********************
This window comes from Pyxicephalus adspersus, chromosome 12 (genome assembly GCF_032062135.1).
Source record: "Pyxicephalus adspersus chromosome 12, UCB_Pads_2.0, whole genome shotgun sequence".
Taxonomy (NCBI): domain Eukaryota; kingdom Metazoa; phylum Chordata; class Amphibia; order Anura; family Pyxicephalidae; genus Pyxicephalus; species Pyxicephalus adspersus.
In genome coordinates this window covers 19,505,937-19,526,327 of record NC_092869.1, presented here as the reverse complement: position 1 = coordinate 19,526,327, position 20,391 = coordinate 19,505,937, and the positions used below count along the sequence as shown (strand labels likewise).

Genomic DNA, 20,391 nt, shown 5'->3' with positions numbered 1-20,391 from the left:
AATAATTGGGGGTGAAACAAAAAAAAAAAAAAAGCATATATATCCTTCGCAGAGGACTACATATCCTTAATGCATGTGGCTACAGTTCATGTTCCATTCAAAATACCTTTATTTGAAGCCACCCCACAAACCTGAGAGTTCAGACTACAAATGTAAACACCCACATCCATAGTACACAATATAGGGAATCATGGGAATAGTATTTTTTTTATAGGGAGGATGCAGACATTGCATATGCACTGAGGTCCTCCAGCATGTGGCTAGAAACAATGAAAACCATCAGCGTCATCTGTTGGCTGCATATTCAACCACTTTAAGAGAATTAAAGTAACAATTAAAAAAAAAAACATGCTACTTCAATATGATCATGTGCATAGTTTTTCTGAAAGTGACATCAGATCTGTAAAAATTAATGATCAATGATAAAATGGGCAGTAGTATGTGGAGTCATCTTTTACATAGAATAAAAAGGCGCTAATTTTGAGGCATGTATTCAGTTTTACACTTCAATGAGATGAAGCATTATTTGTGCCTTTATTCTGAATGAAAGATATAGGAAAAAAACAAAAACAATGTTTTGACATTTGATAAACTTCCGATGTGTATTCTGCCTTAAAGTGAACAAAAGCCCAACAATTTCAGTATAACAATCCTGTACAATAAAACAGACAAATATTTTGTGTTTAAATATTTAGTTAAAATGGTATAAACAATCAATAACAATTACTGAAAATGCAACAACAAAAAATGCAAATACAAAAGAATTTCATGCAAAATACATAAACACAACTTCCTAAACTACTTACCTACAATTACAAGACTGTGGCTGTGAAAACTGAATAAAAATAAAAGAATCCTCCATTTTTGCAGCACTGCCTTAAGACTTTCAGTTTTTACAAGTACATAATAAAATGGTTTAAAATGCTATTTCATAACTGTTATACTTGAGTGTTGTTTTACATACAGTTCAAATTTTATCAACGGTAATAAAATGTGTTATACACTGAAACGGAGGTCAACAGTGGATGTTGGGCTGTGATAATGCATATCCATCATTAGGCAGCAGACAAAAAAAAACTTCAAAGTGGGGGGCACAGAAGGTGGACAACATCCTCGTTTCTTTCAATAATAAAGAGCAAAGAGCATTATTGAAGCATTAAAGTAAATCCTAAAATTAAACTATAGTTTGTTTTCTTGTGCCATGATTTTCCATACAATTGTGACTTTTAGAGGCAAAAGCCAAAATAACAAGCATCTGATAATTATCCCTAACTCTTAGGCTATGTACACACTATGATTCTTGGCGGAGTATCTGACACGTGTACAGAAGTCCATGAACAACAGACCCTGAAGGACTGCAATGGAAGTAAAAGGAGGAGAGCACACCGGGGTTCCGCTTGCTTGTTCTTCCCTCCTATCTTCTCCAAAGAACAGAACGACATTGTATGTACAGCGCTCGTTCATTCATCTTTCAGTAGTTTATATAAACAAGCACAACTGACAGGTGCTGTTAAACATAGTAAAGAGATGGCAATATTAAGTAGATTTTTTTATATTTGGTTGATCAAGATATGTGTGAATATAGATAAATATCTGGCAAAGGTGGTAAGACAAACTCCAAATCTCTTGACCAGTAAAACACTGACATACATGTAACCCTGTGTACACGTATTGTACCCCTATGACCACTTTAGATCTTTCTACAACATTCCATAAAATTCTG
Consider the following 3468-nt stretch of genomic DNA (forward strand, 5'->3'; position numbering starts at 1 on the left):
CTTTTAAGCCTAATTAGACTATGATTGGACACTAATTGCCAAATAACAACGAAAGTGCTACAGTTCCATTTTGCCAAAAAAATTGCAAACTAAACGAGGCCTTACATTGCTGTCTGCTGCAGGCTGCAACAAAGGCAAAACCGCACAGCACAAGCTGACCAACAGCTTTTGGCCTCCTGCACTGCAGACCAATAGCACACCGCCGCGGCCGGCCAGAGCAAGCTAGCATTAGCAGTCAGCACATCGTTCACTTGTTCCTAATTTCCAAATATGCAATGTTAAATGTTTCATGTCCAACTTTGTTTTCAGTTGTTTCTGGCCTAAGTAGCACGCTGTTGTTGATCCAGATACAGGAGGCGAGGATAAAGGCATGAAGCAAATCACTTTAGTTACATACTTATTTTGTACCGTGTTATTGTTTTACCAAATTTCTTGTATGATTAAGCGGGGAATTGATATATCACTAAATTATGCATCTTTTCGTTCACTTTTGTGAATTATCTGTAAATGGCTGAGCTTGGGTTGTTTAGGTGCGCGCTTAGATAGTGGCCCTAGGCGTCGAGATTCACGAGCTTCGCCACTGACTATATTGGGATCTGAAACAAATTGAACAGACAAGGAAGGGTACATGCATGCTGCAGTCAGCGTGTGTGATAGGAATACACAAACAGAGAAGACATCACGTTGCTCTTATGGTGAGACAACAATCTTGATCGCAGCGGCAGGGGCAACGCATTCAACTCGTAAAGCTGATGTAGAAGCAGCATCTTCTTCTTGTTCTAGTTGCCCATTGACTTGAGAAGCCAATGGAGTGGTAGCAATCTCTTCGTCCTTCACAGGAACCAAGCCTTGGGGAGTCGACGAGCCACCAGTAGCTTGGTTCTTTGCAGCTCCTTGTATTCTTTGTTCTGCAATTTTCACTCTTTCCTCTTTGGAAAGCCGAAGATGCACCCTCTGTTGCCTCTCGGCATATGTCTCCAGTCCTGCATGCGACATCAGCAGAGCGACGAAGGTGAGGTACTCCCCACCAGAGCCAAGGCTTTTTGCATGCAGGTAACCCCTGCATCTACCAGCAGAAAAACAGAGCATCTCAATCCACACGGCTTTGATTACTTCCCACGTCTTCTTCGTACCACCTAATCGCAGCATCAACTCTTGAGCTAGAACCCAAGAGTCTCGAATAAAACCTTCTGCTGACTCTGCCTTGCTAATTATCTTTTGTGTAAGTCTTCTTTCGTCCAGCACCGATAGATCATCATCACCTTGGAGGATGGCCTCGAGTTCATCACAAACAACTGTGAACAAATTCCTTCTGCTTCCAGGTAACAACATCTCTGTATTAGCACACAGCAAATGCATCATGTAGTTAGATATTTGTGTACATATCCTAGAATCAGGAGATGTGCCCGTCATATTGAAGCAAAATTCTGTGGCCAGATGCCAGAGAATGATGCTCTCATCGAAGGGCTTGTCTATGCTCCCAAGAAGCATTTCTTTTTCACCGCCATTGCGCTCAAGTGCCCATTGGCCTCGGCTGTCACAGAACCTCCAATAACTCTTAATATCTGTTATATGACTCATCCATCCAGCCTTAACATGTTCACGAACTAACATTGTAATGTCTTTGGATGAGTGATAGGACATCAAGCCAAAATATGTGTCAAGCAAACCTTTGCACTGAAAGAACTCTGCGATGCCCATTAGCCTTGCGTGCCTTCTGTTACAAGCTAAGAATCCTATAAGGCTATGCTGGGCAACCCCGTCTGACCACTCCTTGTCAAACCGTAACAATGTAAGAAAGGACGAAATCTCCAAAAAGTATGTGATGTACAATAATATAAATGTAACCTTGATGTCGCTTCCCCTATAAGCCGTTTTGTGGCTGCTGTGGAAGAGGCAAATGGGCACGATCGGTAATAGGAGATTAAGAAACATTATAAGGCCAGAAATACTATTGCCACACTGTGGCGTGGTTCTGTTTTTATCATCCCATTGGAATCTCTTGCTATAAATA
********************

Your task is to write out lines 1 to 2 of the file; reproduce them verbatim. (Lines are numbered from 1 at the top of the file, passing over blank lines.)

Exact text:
This window comes from Pyxicephalus adspersus, chromosome 12 (genome assembly GCF_032062135.1).
Source record: "Pyxicephalus adspersus chromosome 12, UCB_Pads_2.0, whole genome shotgun sequence".